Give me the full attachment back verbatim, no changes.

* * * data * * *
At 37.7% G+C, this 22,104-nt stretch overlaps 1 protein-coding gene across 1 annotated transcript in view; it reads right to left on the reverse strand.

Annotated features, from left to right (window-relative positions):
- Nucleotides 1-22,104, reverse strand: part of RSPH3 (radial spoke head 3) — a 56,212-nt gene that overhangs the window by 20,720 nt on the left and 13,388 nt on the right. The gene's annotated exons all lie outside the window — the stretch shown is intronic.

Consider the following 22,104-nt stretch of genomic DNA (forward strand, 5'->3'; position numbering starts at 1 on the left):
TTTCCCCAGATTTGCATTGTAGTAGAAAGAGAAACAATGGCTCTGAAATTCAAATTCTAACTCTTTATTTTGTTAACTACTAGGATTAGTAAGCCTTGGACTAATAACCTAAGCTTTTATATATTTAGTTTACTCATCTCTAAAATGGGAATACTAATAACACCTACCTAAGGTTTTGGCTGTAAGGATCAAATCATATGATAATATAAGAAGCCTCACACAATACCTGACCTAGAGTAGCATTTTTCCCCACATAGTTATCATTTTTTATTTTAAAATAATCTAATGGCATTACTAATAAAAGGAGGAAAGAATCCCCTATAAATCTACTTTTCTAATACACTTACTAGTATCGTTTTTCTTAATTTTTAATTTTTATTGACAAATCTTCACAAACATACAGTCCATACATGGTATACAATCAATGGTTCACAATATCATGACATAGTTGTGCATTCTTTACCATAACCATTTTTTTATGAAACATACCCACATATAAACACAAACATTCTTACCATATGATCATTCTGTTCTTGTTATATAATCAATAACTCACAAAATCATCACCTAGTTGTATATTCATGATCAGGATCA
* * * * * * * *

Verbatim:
At 37.7% G+C, this 22,104-nt stretch overlaps 1 protein-coding gene across 1 annotated transcript in view; it reads right to left on the reverse strand.

Annotated features, from left to right (window-relative positions):
- Nucleotides 1-22,104, reverse strand: part of RSPH3 (radial spoke head 3) — a 56,212-nt gene that overhangs the window by 20,720 nt on the left and 13,388 nt on the right. The gene's annotated exons all lie outside the window — the stretch shown is intronic.

Consider the following 22,104-nt stretch of genomic DNA (forward strand, 5'->3'; position numbering starts at 1 on the left):
TTTCCCCAGATTTGCATTGTAGTAGAAAGAGAAACAATGGCTCTGAAATTCAAATTCTAACTCTTTATTTTGTTAACTACTAGGATTAGTAAGCCTTGGACTAATAACCTAAGCTTTTATATATTTAGTTTACTCATCTCTAAAATGGGAATACTAATAACACCTACCTAAGGTTTTGGCTGTAAGGATCAAATCATATGATAATATAAGAAGCCTCACACAATACCTGACCTAGAGTAGCATTTTTCCCCACATAGTTATCATTTTTTATTTTAAAATAATCTAATGGCATTACTAATAAAAGGAGGAAAGAATCCCCTATAAATCTACTTTTCTAATACACTTACTAGTATCGTTTTTCTTAATTTTTAATTTTTATTGACAAATCTTCACAAACATACAGTCCATACATGGTATACAATCAATGGTTCACAATATCATGACATAGTTGTGCATTCTTTACCATAACCATTTTTTTATGAAACATACCCACATATAAACACAAACATTCTTACCATATGATCATTCTGTTCTTGTTATATAATCAATAACTCACAAAATCATCACCTAGTTGTATATTCATGATCAGGATCA